Year Ends With Strong Market

I have been expecting a strong stock market as this year draws to a close because there has reportedly been so much cash held by institutions that are required to put it to work by the end of the year that it’s hard to see how stocks won’t rise before 2022 draws to a close. So, at the first sign that the Fed may be reducing its restrictive monetary policy, stocks shot off like a bat out of that hot place when the year-over-year CPI declined more than expected, to 7.7%, as if all is well with the world again. 

But everything is not alright again, as evidenced by the Treasury yield curve displayed on your right. An inverted yield curve like this one almost always predicts a recession, which I fully expect to materialize in 2023. All that would make sense given the lag time from rising interest rates to a decline in economic activity. The first markets to get hit hard by rising rates are the financial markets and this time that included Treasuries as well as stocks because rates can’t rise fast enough to provide real rates of return. And with a CPI of 7.7%, that is still the case, so the Fed in theory still has a long way to go before it is finished raising rates. And with interest rates on the rise, 30-year fixed mortgage rates are now over 7%, which means monthly mortgage costs have doubled over the past year. This is just starting to bite the housing markets real hard and housing is the most significant economic sector in America. As Doug Nolan reported on my radio show last week, the U.S. economy so far is holding up pretty well but that’s because consumers are tapping into their credit cards in an effort to maintain living standards as inflation is leading to negative real wage growth. And now we are just starting to see large-scale unemployment beginning to take place.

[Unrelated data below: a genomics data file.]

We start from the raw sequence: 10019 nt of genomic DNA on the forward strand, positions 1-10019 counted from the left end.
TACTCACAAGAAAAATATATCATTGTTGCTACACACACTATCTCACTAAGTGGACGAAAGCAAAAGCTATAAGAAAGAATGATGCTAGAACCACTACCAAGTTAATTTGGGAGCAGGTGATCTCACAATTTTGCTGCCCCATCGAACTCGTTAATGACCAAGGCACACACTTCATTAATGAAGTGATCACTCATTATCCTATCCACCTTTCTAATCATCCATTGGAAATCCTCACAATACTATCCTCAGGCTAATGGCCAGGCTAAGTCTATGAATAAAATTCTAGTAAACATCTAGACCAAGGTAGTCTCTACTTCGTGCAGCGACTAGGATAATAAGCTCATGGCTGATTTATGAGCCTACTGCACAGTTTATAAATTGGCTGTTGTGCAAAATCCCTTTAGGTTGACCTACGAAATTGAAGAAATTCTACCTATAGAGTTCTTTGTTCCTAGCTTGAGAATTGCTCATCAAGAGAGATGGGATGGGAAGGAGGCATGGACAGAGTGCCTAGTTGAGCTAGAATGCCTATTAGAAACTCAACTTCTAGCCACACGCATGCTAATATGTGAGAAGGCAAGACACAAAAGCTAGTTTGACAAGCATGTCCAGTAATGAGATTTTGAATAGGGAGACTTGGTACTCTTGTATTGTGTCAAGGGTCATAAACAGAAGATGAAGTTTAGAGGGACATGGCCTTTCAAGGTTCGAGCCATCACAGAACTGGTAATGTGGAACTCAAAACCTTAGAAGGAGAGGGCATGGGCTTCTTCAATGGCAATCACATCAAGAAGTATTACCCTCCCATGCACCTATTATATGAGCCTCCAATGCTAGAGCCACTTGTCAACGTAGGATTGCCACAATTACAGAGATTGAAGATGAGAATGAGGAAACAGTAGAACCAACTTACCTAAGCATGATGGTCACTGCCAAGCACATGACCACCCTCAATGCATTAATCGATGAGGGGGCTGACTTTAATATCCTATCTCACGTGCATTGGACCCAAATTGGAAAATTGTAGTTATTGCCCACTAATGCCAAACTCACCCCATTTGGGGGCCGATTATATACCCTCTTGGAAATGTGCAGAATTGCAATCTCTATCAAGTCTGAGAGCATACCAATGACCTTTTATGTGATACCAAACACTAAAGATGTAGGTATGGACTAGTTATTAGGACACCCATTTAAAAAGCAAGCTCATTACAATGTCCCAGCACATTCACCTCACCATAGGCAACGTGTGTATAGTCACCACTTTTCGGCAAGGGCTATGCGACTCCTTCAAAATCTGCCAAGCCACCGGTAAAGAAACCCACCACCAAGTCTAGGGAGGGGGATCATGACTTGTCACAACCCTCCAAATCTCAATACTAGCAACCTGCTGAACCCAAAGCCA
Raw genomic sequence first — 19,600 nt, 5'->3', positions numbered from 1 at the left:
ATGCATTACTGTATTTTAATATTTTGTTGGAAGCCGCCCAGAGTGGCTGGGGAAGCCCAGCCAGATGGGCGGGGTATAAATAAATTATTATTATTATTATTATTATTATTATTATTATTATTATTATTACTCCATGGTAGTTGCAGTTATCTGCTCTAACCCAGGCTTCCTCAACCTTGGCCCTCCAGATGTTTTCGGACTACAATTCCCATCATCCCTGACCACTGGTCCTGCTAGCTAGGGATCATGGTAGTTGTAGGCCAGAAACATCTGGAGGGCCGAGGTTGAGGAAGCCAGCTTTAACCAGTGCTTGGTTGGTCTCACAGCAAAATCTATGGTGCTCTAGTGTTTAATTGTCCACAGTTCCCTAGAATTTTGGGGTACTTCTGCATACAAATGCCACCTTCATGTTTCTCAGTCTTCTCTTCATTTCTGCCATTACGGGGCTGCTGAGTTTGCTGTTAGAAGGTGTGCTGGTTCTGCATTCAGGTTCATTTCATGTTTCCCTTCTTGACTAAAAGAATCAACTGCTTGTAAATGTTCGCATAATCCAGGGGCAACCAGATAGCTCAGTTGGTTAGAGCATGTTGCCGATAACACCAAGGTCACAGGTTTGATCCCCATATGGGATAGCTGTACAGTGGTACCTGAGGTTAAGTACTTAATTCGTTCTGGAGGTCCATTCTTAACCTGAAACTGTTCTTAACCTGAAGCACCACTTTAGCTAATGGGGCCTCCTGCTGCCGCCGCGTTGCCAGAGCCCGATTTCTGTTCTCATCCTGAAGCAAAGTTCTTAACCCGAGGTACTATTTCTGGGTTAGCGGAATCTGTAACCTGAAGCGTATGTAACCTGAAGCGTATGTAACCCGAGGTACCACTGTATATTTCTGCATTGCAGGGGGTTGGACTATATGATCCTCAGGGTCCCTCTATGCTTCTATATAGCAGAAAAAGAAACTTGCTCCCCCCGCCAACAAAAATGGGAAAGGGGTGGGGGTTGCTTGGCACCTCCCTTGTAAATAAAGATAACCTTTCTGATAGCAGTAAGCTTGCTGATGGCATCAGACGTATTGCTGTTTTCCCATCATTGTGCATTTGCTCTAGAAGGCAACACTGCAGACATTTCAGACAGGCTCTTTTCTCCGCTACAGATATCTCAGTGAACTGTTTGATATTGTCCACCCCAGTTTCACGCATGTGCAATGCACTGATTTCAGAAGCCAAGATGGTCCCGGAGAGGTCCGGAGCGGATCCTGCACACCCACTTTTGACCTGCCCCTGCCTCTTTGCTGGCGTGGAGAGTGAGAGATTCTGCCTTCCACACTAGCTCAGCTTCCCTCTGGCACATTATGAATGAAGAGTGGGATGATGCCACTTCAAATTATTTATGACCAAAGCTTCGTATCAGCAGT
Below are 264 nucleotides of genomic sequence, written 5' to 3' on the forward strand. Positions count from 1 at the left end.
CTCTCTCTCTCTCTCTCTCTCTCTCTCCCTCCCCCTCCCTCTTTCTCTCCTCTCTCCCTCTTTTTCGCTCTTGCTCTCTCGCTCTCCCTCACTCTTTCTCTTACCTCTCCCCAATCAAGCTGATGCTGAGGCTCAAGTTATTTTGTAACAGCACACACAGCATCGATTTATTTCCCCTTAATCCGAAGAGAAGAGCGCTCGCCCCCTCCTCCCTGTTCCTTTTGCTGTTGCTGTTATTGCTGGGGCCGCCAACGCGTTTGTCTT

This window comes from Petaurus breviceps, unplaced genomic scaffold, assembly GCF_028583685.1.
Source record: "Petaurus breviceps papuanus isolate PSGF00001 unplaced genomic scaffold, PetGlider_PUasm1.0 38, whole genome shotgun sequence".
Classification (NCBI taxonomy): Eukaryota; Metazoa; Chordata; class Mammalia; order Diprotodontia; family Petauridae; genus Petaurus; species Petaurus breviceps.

It seems growing concerns about the strong dollar triggered some central bank coordination late last week and it seems to have continued this week. That, no doubt, also was part of the reason for rising stock values this week. A strong dollar really hurts companies that gain much of their income from overseas. But much to your editor’s delight, the declining dollar seems to have enabled gold to break out below the downtrend line dating back to early 2021. That has really given the stocks covered in this letter a major boost this past week. As I have said frequently before, there are so many exciting gold and silver exploration stories as well as advanced-stage gold and silver players. With silver likely to outperform gold if this is truly the next move higher in precious metals, I doubled my holdings of SilverCrest Metals, which is now my second-largest holding. i-80 Gold is my third-largest holding and I am still hanging on to Snowline Gold Corp., because I truly believe the company’s gold discovery in the Yukon could be the biggest in North America in recent history. In summary, it was a nice risk-off week we just experienced but I’m nervous about the future, which is why I traded out of ExxonMobil last week, and also Petróleo Brasileiro in no small part given Brazil’s election results.

About Jay Taylor

Jay Taylor is editor of J Taylor's Gold, Energy & Tech Stocks newsletter. His interest in the role gold has played in U.S. monetary history led him to research gold and into analyzing and investing in junior gold shares. Currently he also hosts his own one-hour weekly radio show Turning Hard Times Into Good Times,” which features high profile guests who discuss leading economic issues of our day. The show also discusses investment opportunities primarily in the precious metals mining sector. He has been a guest on CNBC, Fox, Bloomberg and BNN and many mining conferences.